Slow to answer

Memo to the congregation
Prayers offered by strangers had no effect on the recovery of people who were undergoing heart surgery, a large and long-awaited study has found. And patients who knew they were being prayed for had a higher rate of postoperative complications.
—Report in the New York Times, March 31

Dear Friends: You can stop praying now. In fact, as your pastor, I am asking you: please stop praying. An extensive clinical study has concluded that praying for those you don’t know does them no earthly good.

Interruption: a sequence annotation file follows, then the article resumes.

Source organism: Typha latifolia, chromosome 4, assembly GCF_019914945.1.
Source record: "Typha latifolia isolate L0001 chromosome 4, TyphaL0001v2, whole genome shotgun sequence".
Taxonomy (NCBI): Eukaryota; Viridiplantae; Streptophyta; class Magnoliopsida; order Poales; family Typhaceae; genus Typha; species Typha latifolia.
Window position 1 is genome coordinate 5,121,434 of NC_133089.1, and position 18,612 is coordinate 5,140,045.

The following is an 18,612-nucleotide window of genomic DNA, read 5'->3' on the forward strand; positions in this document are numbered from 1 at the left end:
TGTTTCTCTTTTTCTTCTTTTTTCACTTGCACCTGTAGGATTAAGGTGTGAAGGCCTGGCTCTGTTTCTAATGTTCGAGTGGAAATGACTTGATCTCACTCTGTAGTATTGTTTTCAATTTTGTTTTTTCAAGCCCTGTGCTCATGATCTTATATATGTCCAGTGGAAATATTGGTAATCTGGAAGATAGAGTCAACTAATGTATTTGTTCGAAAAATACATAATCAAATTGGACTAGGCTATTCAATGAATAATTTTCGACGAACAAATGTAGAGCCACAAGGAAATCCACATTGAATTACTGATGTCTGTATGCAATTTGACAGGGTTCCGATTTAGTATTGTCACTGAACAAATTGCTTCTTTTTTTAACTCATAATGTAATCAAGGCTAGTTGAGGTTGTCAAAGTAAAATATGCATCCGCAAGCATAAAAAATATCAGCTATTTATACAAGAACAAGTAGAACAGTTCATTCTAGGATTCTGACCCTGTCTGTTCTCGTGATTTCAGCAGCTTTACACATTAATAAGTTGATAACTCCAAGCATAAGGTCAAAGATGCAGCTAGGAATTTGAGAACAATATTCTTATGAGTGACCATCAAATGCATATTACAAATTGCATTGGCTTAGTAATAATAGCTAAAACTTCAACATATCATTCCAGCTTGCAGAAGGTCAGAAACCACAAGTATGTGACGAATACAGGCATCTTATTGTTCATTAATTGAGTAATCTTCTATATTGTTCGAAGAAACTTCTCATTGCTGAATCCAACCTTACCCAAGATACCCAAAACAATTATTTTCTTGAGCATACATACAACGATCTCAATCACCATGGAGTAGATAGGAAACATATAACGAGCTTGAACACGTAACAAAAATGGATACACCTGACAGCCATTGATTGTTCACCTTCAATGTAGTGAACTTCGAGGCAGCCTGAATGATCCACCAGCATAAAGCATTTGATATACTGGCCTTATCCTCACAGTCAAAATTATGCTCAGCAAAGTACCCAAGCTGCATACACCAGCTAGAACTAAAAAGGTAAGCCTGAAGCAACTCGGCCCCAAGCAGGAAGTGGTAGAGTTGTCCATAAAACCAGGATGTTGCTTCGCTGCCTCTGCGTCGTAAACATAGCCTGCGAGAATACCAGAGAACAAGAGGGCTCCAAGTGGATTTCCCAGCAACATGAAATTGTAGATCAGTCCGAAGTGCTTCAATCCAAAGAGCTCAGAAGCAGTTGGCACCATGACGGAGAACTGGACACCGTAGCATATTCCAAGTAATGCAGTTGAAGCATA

In fact, the researchers have concluded that prayer may do patients some harm. So drop those prayer lists immediately! Just back away slowly from those liturgies of intercessory prayer! At our church, prayers for others will cease until further notice.

 

This article is available to subscribers only. Please subscribe for full access—subscriptions begin at $4.95. Already have an online account? Log in now. Already a print subscriber? Create an online account for no additional cost.

Tags:

This article is available to subscribers only.

To post a comment, log inregister, or use the Facebook comment box.